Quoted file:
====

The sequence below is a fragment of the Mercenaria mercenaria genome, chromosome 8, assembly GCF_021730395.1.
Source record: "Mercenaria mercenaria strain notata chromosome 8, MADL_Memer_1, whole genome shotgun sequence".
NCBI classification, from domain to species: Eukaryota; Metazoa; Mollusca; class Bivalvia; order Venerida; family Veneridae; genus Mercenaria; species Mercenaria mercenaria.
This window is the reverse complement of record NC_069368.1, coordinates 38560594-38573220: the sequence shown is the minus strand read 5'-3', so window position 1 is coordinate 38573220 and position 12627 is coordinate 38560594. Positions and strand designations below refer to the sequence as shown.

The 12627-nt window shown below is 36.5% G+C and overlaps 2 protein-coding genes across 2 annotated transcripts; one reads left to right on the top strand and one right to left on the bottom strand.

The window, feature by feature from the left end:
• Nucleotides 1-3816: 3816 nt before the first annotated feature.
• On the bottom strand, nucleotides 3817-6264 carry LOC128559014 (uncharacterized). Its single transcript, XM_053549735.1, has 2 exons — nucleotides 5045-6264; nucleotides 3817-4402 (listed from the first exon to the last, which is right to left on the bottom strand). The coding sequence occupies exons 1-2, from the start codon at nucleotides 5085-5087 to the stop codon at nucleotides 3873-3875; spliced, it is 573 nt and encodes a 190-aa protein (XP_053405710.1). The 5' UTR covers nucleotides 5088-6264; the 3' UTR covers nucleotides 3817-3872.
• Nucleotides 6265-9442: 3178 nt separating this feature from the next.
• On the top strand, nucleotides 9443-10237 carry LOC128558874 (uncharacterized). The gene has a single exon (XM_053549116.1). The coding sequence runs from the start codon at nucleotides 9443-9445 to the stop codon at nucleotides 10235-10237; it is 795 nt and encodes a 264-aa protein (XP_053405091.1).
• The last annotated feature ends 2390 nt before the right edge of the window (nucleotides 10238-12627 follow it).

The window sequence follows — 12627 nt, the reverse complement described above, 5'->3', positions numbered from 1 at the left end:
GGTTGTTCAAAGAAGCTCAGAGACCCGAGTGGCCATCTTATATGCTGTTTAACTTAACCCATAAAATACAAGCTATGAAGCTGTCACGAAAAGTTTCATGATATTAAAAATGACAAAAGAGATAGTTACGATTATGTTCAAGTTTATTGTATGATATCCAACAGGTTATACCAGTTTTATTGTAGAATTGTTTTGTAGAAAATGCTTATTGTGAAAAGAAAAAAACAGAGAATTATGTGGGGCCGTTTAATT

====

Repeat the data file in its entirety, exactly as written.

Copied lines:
The sequence below is a fragment of the Mercenaria mercenaria genome, chromosome 8, assembly GCF_021730395.1.
Source record: "Mercenaria mercenaria strain notata chromosome 8, MADL_Memer_1, whole genome shotgun sequence".
NCBI classification, from domain to species: Eukaryota; Metazoa; Mollusca; class Bivalvia; order Venerida; family Veneridae; genus Mercenaria; species Mercenaria mercenaria.
This window is the reverse complement of record NC_069368.1, coordinates 38560594-38573220: the sequence shown is the minus strand read 5'-3', so window position 1 is coordinate 38573220 and position 12627 is coordinate 38560594. Positions and strand designations below refer to the sequence as shown.

The 12627-nt window shown below is 36.5% G+C and overlaps 2 protein-coding genes across 2 annotated transcripts; one reads left to right on the top strand and one right to left on the bottom strand.

The window, feature by feature from the left end:
• Nucleotides 1-3816: 3816 nt before the first annotated feature.
• On the bottom strand, nucleotides 3817-6264 carry LOC128559014 (uncharacterized). Its single transcript, XM_053549735.1, has 2 exons — nucleotides 5045-6264; nucleotides 3817-4402 (listed from the first exon to the last, which is right to left on the bottom strand). The coding sequence occupies exons 1-2, from the start codon at nucleotides 5085-5087 to the stop codon at nucleotides 3873-3875; spliced, it is 573 nt and encodes a 190-aa protein (XP_053405710.1). The 5' UTR covers nucleotides 5088-6264; the 3' UTR covers nucleotides 3817-3872.
• Nucleotides 6265-9442: 3178 nt separating this feature from the next.
• On the top strand, nucleotides 9443-10237 carry LOC128558874 (uncharacterized). The gene has a single exon (XM_053549116.1). The coding sequence runs from the start codon at nucleotides 9443-9445 to the stop codon at nucleotides 10235-10237; it is 795 nt and encodes a 264-aa protein (XP_053405091.1).
• The last annotated feature ends 2390 nt before the right edge of the window (nucleotides 10238-12627 follow it).

The window sequence follows — 12627 nt, the reverse complement described above, 5'->3', positions numbered from 1 at the left end:
GGTTGTTCAAAGAAGCTCAGAGACCCGAGTGGCCATCTTATATGCTGTTTAACTTAACCCATAAAATACAAGCTATGAAGCTGTCACGAAAAGTTTCATGATATTAAAAATGACAAAAGAGATAGTTACGATTATGTTCAAGTTTATTGTATGATATCCAACAGGTTATACCAGTTTTATTGTAGAATTGTTTTGTAGAAAATGCTTATTGTGAAAAGAAAAAAACAGAGAATTATGTGGGGCCGTTTAATT